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Fall Lung & LI TX / Autumn Health Lung & LI / Foods for Autumn

Fall Lung & LI TX

Autumn Health Lung & LI

Foods for Autumn


Fall is Lung and Large Intestine Treatment Quarter

"In the three months of Autumn all things in nature reach their full maturity.  The grains ripen and harvesting occurs.  The heavenly energy cools, as does the weather.  The wind begins to stir.  This is the changing or pivoting point when the yang, or active phase,turns to its opposite, the yin, or passive, phase.  One should retire with the sunset and arise with the dawn.  Just as the weather in autumn turns harsh, so does the emotional climate.  It is therefore important to remain calm and peaceful, refraining from depression so that one can make the transition to winter smoothly.  This is the time to gather ones spirit and energy, be more focused,and not allow desires to run wild.  One must keep the lung energy free full, clean, and quiet.  This means practicing breathing exercises to enhance lung Qi.  Also, one should refrain from smoking and grief, the emotion of lung.  this will prevent kidney or digestive problems in the winter.  If this natural order is violated, damage will occur to the lungs, resulting in diarrhea with undigested food particles in the winter.  This compromises the body's ability to store in winter".-Huangdi Neijing Suwen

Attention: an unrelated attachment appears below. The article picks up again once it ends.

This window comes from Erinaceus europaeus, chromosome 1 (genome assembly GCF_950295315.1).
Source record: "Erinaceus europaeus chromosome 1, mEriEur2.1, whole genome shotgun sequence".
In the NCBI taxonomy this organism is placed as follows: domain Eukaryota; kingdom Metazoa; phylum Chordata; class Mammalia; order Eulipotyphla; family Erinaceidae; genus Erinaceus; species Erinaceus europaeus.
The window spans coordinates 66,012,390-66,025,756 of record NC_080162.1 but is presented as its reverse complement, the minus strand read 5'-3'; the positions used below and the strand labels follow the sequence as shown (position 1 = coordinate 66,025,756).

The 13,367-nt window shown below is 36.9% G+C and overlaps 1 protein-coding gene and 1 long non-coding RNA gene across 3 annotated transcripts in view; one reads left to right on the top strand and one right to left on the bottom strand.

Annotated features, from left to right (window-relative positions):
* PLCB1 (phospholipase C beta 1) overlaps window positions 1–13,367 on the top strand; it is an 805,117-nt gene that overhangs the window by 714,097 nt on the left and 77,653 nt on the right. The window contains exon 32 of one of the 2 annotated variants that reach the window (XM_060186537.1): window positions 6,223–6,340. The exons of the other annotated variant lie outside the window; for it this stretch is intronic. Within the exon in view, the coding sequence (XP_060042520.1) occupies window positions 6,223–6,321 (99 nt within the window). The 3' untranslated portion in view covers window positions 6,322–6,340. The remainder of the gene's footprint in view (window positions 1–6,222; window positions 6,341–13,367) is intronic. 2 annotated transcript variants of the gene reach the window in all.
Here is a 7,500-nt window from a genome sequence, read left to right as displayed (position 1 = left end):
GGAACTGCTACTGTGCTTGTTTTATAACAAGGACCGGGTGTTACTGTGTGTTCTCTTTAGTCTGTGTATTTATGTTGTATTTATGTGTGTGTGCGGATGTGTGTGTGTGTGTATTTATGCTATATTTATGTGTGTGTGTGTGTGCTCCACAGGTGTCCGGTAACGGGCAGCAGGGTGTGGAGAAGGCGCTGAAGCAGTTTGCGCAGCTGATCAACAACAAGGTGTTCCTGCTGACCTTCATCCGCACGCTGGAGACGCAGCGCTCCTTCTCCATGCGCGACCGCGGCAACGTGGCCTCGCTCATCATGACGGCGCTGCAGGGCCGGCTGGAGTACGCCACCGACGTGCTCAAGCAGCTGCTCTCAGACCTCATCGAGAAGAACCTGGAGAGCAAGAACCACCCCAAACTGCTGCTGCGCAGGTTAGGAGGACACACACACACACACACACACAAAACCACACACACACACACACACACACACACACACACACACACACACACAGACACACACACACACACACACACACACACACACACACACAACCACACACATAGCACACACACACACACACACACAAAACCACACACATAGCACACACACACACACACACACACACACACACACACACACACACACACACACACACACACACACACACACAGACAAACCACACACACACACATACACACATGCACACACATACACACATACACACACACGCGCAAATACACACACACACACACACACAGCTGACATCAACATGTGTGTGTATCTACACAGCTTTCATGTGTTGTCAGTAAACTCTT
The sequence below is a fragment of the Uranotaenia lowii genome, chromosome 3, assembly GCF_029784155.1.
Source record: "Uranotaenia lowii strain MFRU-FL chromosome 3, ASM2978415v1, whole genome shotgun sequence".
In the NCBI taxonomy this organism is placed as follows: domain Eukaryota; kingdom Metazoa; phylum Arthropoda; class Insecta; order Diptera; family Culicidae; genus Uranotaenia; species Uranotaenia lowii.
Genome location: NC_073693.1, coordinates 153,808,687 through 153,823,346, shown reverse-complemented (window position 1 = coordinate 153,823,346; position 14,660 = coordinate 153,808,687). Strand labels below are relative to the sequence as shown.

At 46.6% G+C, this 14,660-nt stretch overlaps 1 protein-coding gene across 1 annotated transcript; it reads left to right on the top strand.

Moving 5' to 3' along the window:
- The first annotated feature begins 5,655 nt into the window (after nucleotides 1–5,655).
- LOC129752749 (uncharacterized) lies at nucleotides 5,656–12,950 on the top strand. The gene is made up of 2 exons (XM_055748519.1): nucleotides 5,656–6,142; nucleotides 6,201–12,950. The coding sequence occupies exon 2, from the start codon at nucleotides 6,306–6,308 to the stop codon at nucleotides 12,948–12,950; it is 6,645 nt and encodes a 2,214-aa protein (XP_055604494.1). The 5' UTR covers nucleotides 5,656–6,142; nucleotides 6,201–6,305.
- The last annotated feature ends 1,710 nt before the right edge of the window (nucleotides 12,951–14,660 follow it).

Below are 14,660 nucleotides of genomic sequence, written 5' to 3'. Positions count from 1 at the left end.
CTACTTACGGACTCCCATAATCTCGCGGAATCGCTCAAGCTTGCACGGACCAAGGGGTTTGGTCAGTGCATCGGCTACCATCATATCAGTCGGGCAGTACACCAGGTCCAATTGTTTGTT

According to TCM (Traditional Chinese Medicine) in five element theory the lungs and large intestine are related to the metal element.  In the autumn, which is the season that the metal element relates to, we return to our roots.  The autumn is a time to leave the frantic activity of the full yang energy of summer and start to slow things down and look inward for our nourishment. 

The emotion related to the lungs and large intestine in the fall season is sadness and grief.  When these emotions are out of balance and reside in the lungs we may have difficulty in breathing or bowel problems. 

Herbal Tea

Each organ can be accessed at a certain time of day most effectively.  The lungs are most active in the early morning from 3-5am and the Large intestine is most accessible from 5-7am.  If we exercise and have proper elimination during the early morning hours, we can relieve our body's of toxins from the air we breathe and the food we eat.